is a physics game whose goal is to collect sprockets to unlock argumentations to your egg shaped rocket ship (and school you about IP law but you can ignore that part)
. [more inside]
posted by Mitheral
on May 31, 2010 -
is a physics game. Throw blocks off the stage by shooting balls at them. There are many types of blocks, there are many types of balls. 30 levels to finish. (flash, music/sound effects optional) [more inside]
posted by crunchland
on Mar 9, 2010 -
Friday Flash Fun: Green Moon Lab!
Manipulate gravity and momentum to get to the exit in this sleek, simple, Portal
-esque physics puzzler. Contains twenty levels plus an unlockable challenge mode. A little weak in the writing department, but the drunken swooping gameplay more than makes up for it. (via
posted by Rhaomi
on Mar 13, 2009 -
takes the classic Space Invaders idea and, as you might guess from the name, adds physics. Extra points awarded for pushing the heaps of Invader corpses off the edge of the screen! PEW PEW PEW! [more inside]
posted by 40 Watt
on Oct 26, 2008 -
This little game
lets you learn about G Forces AND have fun. From the University of Cambridge's Centre for Applied Research in Educational Technologies.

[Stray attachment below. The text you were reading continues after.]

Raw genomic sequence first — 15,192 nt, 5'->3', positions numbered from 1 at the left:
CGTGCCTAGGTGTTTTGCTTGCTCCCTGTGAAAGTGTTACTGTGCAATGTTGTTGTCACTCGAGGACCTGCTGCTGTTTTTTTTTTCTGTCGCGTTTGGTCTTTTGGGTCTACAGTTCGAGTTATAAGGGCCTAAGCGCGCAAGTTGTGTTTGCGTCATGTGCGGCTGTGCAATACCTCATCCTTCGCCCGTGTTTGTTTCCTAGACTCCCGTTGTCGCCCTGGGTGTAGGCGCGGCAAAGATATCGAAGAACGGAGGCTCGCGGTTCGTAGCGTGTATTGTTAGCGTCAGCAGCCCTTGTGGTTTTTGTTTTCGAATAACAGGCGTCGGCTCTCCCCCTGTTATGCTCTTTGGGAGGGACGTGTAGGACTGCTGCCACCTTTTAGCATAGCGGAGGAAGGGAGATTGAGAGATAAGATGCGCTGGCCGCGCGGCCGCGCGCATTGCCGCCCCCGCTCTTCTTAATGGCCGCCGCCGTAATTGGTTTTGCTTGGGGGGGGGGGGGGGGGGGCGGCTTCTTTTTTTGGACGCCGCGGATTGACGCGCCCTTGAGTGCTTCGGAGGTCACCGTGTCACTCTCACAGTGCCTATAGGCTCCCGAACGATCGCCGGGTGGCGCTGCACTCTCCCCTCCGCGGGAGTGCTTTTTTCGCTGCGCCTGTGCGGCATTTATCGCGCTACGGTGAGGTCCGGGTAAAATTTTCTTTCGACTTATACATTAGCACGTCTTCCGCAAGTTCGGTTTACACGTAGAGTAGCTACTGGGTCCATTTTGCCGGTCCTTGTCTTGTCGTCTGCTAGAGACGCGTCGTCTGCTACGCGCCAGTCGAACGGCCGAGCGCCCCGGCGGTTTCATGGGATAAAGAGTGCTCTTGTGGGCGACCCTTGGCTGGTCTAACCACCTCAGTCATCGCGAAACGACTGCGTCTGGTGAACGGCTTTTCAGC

You must build a roller coaster that thrills the occupants, but be warned - if they throw up your score gets reset, and making them black out is also frowned upon.
posted by SciencePunk
on May 2, 2008 -
[Friday Flash Fun] Gravity Pods
, a physics-based shooter/puzzle where you use special gravity pods and repellers to alter the course of a projectile and avoid barriers to hit a target.
posted by aerotive
on Jul 27, 2007 -
- a blog dedicated to physics-simulating games, currently with 49 reviews (and counting) of well known favorites like Stair Dismount and Truck Dismount, Towers of Goo, Toribash and many, many more. (A follow up to my previous YouTube post
.) Kiss your precious, fleeting motes of productivity goodbye, cube-farmers!
posted by loquacious
on Oct 19, 2006 -
Kung Fu Science:
The BBC News article
claims that the site "is primarily aimed at 11 to 16-year-olds," but I refuse to let temporal adolescents have a corner on 25-year-old female PhD students doing physics and then breaking wood planks with their hands.
[Flash; both the site and the videos take a while to load.]
posted by gramschmidt
on Aug 3, 2005 -
The Physics Evolution
- a flash based history from the Institute of Physics in London. Clickable maps with timelines and short biographies of the main figures. It's a bit superficial, but a lot of fun.
posted by thatwhichfalls
on Jun 11, 2005 -